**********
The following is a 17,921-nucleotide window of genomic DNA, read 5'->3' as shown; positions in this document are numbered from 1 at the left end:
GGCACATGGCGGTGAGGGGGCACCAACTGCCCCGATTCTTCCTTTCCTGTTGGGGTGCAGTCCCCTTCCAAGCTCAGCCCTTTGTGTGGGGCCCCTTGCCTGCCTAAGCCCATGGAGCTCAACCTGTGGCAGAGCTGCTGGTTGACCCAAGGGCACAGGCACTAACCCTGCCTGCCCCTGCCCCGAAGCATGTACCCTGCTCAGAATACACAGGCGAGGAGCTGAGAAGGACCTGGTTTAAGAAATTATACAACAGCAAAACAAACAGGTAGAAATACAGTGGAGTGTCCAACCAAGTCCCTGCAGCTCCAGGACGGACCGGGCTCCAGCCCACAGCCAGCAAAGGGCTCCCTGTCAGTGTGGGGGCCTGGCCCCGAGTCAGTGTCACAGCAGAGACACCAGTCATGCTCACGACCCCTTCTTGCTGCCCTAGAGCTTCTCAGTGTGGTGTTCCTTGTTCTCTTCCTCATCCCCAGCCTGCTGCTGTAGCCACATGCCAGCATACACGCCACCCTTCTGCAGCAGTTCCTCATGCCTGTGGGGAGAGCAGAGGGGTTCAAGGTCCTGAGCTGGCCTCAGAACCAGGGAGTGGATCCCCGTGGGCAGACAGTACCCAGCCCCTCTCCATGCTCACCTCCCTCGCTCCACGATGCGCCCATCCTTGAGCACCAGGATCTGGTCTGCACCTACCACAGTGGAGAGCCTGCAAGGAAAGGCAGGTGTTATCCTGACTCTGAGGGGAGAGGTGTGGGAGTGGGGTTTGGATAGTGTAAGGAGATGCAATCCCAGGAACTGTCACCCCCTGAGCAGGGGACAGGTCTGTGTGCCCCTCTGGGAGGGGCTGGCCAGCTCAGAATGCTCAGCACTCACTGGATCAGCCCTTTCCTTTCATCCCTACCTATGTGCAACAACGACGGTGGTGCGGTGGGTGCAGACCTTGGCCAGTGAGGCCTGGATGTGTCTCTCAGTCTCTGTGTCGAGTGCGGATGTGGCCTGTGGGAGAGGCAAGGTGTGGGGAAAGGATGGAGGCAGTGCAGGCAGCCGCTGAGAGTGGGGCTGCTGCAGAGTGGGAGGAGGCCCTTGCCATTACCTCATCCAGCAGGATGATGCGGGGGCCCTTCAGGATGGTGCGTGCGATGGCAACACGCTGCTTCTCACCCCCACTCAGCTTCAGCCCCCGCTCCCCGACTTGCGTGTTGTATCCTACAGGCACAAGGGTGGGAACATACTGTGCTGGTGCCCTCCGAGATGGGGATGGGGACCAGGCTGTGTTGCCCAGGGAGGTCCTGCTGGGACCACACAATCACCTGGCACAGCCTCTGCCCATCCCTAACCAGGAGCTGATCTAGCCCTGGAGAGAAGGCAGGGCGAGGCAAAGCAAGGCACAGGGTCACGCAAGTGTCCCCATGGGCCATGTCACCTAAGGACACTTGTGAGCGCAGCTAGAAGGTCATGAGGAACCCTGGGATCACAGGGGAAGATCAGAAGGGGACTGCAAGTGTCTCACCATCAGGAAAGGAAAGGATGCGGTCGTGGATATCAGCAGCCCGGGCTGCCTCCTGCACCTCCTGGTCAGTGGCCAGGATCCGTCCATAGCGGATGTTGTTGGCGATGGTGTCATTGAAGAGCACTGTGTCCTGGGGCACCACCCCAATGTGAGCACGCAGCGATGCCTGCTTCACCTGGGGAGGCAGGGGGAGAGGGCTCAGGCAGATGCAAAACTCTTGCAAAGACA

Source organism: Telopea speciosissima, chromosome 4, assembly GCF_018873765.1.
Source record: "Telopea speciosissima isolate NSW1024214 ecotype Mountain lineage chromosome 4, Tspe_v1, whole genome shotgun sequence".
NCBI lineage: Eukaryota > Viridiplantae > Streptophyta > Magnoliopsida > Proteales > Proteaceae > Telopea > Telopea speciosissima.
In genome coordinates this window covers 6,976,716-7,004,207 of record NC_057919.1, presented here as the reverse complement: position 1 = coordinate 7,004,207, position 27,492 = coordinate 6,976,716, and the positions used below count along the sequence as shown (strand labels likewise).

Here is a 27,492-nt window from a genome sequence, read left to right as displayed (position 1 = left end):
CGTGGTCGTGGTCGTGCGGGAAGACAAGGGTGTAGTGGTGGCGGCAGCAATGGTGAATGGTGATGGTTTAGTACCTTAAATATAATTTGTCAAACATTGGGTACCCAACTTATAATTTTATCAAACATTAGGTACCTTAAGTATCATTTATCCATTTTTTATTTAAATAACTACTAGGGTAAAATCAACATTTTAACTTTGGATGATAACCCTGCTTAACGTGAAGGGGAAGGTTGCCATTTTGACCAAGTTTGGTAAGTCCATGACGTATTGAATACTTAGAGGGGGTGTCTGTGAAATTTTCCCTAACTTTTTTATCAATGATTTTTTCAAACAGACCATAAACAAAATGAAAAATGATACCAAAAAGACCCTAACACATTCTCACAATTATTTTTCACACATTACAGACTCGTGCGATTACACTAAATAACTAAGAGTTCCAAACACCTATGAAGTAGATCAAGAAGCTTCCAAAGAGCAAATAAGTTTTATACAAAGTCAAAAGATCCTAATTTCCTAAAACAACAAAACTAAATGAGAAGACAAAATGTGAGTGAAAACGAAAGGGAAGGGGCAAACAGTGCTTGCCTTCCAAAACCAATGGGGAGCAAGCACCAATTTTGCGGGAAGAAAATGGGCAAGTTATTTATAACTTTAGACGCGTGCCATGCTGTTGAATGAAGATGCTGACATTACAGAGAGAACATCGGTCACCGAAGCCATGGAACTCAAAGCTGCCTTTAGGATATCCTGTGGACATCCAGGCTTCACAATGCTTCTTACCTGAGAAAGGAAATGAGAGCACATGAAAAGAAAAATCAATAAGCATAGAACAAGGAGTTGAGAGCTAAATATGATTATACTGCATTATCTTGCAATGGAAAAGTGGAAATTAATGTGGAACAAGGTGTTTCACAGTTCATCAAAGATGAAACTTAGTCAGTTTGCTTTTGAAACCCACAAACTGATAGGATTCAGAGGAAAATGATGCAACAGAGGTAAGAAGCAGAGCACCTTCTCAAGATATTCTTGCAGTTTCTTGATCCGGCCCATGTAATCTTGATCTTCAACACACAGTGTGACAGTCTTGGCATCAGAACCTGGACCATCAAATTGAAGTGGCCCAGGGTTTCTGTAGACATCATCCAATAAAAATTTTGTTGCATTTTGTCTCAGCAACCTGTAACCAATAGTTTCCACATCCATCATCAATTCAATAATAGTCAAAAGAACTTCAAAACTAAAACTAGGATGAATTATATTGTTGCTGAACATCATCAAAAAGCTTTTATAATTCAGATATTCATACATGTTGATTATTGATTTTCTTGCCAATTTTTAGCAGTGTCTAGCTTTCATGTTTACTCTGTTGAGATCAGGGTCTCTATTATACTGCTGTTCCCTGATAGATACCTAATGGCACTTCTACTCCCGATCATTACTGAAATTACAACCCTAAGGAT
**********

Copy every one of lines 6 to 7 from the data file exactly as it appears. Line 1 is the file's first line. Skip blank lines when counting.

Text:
In genome coordinates this window covers 6,976,716-7,004,207 of record NC_057919.1, presented here as the reverse complement: position 1 = coordinate 7,004,207, position 27,492 = coordinate 6,976,716, and the positions used below count along the sequence as shown (strand labels likewise).

Here is a 27,492-nt window from a genome sequence, read left to right as displayed (position 1 = left end):